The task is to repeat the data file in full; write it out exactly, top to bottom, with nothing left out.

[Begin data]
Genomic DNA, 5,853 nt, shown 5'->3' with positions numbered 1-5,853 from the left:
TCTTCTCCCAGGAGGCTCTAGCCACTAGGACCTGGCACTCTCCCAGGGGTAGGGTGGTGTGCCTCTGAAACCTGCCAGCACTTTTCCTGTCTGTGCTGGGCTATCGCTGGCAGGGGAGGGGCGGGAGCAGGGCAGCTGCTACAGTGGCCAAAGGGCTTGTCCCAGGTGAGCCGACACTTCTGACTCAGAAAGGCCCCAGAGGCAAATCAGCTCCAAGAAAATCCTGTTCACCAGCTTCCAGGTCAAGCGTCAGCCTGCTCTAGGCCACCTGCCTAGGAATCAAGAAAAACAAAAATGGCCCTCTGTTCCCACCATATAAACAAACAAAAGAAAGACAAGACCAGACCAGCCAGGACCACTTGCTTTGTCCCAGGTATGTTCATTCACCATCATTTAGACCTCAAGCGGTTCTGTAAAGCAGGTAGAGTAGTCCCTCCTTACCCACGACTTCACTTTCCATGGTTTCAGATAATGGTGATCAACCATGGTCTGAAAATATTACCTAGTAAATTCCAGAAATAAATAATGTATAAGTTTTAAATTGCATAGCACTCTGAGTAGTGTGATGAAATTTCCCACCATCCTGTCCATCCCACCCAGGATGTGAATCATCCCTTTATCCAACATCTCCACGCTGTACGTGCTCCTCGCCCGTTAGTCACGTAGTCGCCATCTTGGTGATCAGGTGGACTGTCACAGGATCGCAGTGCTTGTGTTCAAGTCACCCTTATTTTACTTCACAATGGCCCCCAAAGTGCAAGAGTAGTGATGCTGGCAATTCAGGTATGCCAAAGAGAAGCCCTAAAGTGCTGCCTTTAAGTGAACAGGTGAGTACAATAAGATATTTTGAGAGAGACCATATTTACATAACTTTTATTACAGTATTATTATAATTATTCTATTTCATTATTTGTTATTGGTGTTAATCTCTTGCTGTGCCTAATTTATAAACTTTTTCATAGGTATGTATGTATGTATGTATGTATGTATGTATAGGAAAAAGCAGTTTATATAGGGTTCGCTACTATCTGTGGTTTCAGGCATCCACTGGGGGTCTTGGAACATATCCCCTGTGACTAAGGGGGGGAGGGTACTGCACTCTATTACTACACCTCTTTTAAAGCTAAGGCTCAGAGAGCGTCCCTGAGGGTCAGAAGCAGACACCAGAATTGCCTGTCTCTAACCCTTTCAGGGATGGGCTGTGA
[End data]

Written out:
Genomic DNA, 5,853 nt, shown 5'->3' with positions numbered 1-5,853 from the left:
TCTTCTCCCAGGAGGCTCTAGCCACTAGGACCTGGCACTCTCCCAGGGGTAGGGTGGTGTGCCTCTGAAACCTGCCAGCACTTTTCCTGTCTGTGCTGGGCTATCGCTGGCAGGGGAGGGGCGGGAGCAGGGCAGCTGCTACAGTGGCCAAAGGGCTTGTCCCAGGTGAGCCGACACTTCTGACTCAGAAAGGCCCCAGAGGCAAATCAGCTCCAAGAAAATCCTGTTCACCAGCTTCCAGGTCAAGCGTCAGCCTGCTCTAGGCCACCTGCCTAGGAATCAAGAAAAACAAAAATGGCCCTCTGTTCCCACCATATAAACAAACAAAAGAAAGACAAGACCAGACCAGCCAGGACCACTTGCTTTGTCCCAGGTATGTTCATTCACCATCATTTAGACCTCAAGCGGTTCTGTAAAGCAGGTAGAGTAGTCCCTCCTTACCCACGACTTCACTTTCCATGGTTTCAGATAATGGTGATCAACCATGGTCTGAAAATATTACCTAGTAAATTCCAGAAATAAATAATGTATAAGTTTTAAATTGCATAGCACTCTGAGTAGTGTGATGAAATTTCCCACCATCCTGTCCATCCCACCCAGGATGTGAATCATCCCTTTATCCAACATCTCCACGCTGTACGTGCTCCTCGCCCGTTAGTCACGTAGTCGCCATCTTGGTGATCAGGTGGACTGTCACAGGATCGCAGTGCTTGTGTTCAAGTCACCCTTATTTTACTTCACAATGGCCCCCAAAGTGCAAGAGTAGTGATGCTGGCAATTCAGGTATGCCAAAGAGAAGCCCTAAAGTGCTGCCTTTAAGTGAACAGGTGAGTACAATAAGATATTTTGAGAGAGACCATATTTACATAACTTTTATTACAGTATTATTATAATTATTCTATTTCATTATTTGTTATTGGTGTTAATCTCTTGCTGTGCCTAATTTATAAACTTTTTCATAGGTATGTATGTATGTATGTATGTATGTATGTATAGGAAAAAGCAGTTTATATAGGGTTCGCTACTATCTGTGGTTTCAGGCATCCACTGGGGGTCTTGGAACATATCCCCTGTGACTAAGGGGGGGAGGGTACTGCACTCTATTACTACACCTCTTTTAAAGCTAAGGCTCAGAGAGCGTCCCTGAGGGTCAGAAGCAGACACCAGAATTGCCTGTCTCTAACCCTTTCAGGGATGGGCTGTGA